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DiploNews – Issue 160 – 14 May 2010

DiploNews – Issue 160 – May 14, 2010

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Last Call for Applications – Consular Diplomacy

In recent years, consular diplomacy has emerged as a priority in many foreign ministries, a dramatic turnaround from its earlier treatment as a “poor cousin” to the more glamorous political, economic, cultural, or media activities. The overseas flow of tourists and migrants has multiplied; as well, publics are also much more concerned with foreign affairs, and they connect with consular issues in diaspora diplomacy or emergency affairs management. This new course aims at comprehensive insight into all dimensions of consular diplomacy and its connections with interstate diplomacy.

Consular Diplomacy starts the week of 28 June, 2010. It is available as a Diplo certificate course; the application deadline is 24 May 2010. Late applications will be accepted as long as places remain.

Summer 2010 Online Courses

The course [21st Century Diplomacy] has helped me to redefine my role as a diplomat, appreciate the emerging challenges and responsibilities of diplomacy today. . . .
– Michael Bulwaka, Foreign Service Officer, Ministry of Foreign Affairs, Uganda

You are invited to apply for the following courses beginning the week of 26 July 2010:

  • 21st Century Diplomacy
  • Diplomatic Law: Privileges and Immunities
  • Multilateral Diplomacy II: Current Issues in the UN

These courses are available as University of Malta Accredited Courses (application deadline 24 May) and as Diplo Certificate Courses (application deadline 21 June). For further information or to apply, click on the titles of the courses above, or visit our courses website.

Diplo Training in Internet Governance Diplomacy

During May 12-13, DiploFoundation gave a training workshop on Internet governance diplomacy at the Kofi Annan Centre of Excellence in Accra, Ghana in partnership with the Free Software and Open Source Foundation for Africa, and as a preliminary to the Fourth Conference for Free and Open Source Software and the Digital Commons. Twenty-eight participants from regional and sub-regional organisations and governments took the floor to share knowledge with facilitators Vladimir Radunovic and Ginger (Virginia) Paque. Presentations on Internet governance issues, processes, and actors were applied directly to the development of negotiating and change techniques for African involvement in international Internet governance policy processes. In parallel, a Train the Trainers workshop was held with a smaller group of facilitators. The Capacity Development Programme is a partnership between The European Union and DiploFoundation. These two training workshops are part of the Diplo Programme assisting the Africa-Caribbean-Pacific region, and part of the @CP-ICT programme financed by the European Development Fund assisting the region to design, implement, and evaluate national and regional Internet and communication technology policies.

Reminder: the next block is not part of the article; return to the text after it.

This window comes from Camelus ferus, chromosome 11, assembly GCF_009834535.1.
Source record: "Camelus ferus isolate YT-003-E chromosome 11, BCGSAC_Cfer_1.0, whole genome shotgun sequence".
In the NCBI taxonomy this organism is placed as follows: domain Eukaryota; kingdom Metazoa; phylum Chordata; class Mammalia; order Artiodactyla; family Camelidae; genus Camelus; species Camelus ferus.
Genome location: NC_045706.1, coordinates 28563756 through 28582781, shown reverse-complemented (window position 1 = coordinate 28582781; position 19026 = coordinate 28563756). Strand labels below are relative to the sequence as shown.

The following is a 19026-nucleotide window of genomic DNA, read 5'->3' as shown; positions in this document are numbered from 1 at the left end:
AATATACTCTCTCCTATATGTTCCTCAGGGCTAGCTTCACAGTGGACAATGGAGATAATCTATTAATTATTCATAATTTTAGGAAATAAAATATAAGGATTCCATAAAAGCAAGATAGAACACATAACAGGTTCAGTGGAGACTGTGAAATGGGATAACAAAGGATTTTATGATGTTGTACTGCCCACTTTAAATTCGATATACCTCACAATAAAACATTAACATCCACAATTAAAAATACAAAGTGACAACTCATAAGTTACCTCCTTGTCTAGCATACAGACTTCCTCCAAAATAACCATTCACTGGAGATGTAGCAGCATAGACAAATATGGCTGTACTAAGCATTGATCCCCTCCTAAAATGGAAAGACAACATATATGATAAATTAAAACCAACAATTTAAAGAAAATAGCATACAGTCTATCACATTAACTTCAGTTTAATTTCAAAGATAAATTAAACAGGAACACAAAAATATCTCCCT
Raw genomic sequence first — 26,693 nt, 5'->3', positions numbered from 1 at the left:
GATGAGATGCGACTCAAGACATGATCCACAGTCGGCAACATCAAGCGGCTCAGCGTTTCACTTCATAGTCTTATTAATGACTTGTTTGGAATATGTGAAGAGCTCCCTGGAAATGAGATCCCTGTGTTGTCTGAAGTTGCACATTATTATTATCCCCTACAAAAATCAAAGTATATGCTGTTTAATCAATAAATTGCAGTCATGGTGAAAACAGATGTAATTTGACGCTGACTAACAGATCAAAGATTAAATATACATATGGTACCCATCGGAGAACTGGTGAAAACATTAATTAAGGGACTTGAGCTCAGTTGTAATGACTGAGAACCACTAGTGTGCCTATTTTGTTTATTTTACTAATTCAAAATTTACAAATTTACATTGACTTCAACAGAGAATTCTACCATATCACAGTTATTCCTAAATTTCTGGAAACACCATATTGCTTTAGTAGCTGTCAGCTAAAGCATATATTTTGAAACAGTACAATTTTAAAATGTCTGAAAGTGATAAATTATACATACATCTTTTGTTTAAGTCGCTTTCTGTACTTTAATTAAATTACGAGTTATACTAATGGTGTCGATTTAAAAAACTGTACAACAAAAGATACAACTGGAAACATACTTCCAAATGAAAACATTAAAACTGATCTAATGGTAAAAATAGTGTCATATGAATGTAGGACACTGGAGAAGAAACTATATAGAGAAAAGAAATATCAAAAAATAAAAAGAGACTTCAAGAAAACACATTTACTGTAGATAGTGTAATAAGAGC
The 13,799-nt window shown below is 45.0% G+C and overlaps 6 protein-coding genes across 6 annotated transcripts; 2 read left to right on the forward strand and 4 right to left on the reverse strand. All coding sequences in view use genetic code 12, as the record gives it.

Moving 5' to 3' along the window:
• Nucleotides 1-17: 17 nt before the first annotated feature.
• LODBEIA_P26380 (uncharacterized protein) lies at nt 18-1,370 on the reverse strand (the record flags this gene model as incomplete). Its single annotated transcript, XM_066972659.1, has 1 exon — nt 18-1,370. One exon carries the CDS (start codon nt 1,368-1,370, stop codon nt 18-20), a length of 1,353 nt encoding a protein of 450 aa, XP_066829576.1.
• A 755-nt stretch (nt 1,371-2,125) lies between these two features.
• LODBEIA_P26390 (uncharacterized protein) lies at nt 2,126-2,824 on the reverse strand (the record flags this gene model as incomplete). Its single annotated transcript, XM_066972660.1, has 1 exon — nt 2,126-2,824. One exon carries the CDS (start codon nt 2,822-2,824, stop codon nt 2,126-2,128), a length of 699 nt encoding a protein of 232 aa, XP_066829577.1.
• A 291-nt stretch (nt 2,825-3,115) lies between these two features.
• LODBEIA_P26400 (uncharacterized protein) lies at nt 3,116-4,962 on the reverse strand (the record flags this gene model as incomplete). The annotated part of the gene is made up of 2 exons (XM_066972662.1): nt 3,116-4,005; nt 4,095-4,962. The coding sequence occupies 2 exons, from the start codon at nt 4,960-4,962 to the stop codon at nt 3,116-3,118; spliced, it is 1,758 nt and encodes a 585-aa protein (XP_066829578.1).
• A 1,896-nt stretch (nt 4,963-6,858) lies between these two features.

The Diplo E-Diplomacy Initiative

After successful events in Brussels, Washington, DC, and New York City, the DiploFoundation E-Diplomacy Initiative will hold a further event in Geneva on May 19, and another in Vienna on May 25, in preparation for the Malta International E-Diplomacy Conference. These pre-conference events will raise awareness about the appropriate use of online tools for diplomats and others. The Malta International E-Diplomacy Conference will take place from 3 to 4 June. Additional workshops will take place later in the year. Please find more information and join the discussions at the E-Diplomacy website.

Books on Diplomacy in May – Negotiation and Conflict Resolution

As we know that diplomats have little time to fit reading and study into their schedules, we hope that a monthly review of new publications may assist in choosing some of the most relevant of recently published material.

Charles Hauss. International Conflict Resolution. London/New York: Continuum Publishing Corporation, 2010.

Hauss describes the task he sets for himself as helping “the reader understand the way conflict is addressed today.” He argues that we need both new and traditional theories in explaining conflict and its resolution. After making some introductory remarks and commenting on the role of theory in conflict resolution, the main part of the book consists of case studies: South Africa, Northern Ireland, Israel, and Palestine, the global war on terror, Iraq, and Dafur. All in all, the book – by combining theory and case studies – gives useful background information and serves as a valuable reference for practitioners and scholars. Interested readers may find more information at the publisher’s website.

Amrita Narlikar (ed.). Deadlocks in Multilateral Negotiations: Causes and Solutions. Cambridge: Cambridge University Press, 2010.

Why do deadlocks in negotiations occur and how can they be overcome? This yet-to-be-published book begins by setting out a definition and description of deadlock. Each chapter of this edited volume has a different focus, in terms both of their cases and their approaches. Theory and case study are nicely combined across chapters. Case studies focus on the United Nations Security Council, the Doha Round (WTO), and the United States and climate change negotiations. Commentators suggest that this volume will be of great value to practitioners and analysts who deal with deadlocks that may arise in multilateral negotiations. A table of contents and an excerpt can be found at the Cambridge University Press catalogue website.

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